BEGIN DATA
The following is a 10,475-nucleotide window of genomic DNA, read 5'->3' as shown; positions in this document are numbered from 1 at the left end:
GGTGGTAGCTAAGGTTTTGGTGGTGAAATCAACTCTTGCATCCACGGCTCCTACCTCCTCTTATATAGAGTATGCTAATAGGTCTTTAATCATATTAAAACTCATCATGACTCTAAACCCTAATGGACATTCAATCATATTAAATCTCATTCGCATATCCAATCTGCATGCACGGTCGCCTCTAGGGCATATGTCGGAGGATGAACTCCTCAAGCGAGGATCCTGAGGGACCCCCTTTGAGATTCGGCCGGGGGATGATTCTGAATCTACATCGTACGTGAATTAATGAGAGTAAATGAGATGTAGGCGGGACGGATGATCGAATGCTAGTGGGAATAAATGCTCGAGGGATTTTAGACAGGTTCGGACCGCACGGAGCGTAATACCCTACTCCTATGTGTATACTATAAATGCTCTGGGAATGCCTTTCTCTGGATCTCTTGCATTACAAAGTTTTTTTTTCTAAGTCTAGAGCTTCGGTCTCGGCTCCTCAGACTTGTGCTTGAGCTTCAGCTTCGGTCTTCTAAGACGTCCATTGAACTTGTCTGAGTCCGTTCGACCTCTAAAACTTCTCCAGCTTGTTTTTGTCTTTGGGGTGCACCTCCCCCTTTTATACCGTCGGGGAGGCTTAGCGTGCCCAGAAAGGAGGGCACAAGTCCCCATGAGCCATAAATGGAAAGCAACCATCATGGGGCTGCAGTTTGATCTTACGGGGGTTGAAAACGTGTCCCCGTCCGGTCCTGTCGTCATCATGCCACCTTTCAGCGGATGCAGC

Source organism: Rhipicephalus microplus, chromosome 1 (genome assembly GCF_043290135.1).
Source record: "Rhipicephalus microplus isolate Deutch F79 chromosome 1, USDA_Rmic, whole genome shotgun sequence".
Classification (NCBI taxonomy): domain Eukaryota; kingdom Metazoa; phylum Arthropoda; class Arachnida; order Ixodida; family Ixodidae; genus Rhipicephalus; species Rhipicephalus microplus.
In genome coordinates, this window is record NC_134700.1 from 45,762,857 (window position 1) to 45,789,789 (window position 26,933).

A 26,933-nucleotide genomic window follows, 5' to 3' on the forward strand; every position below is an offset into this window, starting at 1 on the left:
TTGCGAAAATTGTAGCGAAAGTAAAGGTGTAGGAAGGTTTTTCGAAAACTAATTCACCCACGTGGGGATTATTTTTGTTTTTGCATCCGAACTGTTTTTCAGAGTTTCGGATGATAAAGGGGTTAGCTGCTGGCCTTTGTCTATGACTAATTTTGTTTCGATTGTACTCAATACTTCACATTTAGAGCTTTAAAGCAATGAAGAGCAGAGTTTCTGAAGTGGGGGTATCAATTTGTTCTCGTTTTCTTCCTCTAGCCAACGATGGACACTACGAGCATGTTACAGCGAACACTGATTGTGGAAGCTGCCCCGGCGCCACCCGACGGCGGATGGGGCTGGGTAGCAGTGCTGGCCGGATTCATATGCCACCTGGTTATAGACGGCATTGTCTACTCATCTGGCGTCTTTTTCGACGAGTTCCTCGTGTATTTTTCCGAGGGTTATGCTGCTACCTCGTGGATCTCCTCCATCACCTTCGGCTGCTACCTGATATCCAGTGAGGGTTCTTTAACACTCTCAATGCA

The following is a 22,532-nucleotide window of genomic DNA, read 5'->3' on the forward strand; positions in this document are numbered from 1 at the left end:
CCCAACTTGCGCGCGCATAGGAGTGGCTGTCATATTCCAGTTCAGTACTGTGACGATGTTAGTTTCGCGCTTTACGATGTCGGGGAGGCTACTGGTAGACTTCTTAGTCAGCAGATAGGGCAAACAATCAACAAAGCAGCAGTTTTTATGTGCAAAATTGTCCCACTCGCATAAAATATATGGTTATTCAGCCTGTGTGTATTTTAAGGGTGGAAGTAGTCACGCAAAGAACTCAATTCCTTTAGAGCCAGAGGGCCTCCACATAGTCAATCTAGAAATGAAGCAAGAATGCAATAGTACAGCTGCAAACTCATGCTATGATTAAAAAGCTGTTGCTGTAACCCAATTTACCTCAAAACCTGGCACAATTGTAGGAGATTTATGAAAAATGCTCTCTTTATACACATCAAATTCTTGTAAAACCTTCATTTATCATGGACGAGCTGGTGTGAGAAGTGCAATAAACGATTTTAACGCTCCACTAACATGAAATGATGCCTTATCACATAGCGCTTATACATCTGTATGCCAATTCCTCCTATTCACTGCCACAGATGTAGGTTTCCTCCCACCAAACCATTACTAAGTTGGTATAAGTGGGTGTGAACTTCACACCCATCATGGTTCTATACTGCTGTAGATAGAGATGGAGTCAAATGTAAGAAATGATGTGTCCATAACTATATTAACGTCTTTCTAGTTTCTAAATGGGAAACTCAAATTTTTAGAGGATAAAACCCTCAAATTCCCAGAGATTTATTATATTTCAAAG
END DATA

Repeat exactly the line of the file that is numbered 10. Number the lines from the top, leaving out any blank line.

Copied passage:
CCCAACTTGCGCGCGCATAGGAGTGGCTGTCATATTCCAGTTCAGTACTGTGACGATGTTAGTTTCGCGCTTTACGATGTCGGGGAGGCTACTGGTAGACTTCTTAGTCAGCAGATAGGGCAAACAATCAACAAAGCAGCAGTTTTTATGTGCAAAATTGTCCCACTCGCATAAAATATATGGTTATTCAGCCTGTGTGTATTTTAAGGGTGGAAGTAGTCACGCAAAGAACTCAATTCCTTTAGAGCCAGAGGGCCTCCACATAGTCAATCTAGAAATGAAGCAAGAATGCAATAGTACAGCTGCAAACTCATGCTATGATTAAAAAGCTGTTGCTGTAACCCAATTTACCTCAAAACCTGGCACAATTGTAGGAGATTTATGAAAAATGCTCTCTTTATACACATCAAATTCTTGTAAAACCTTCATTTATCATGGACGAGCTGGTGTGAGAAGTGCAATAAACGATTTTAACGCTCCACTAACATGAAATGATGCCTTATCACATAGCGCTTATACATCTGTATGCCAATTCCTCCTATTCACTGCCACAGATGTAGGTTTCCTCCCACCAAACCATTACTAAGTTGGTATAAGTGGGTGTGAACTTCACACCCATCATGGTTCTATACTGCTGTAGATAGAGATGGAGTCAAATGTAAGAAATGATGTGTCCATAACTATATTAACGTCTTTCTAGTTTCTAAATGGGAAACTCAAATTTTTAGAGGATAAAACCCTCAAATTCCCAGAGATTTATTATATTTCAAAG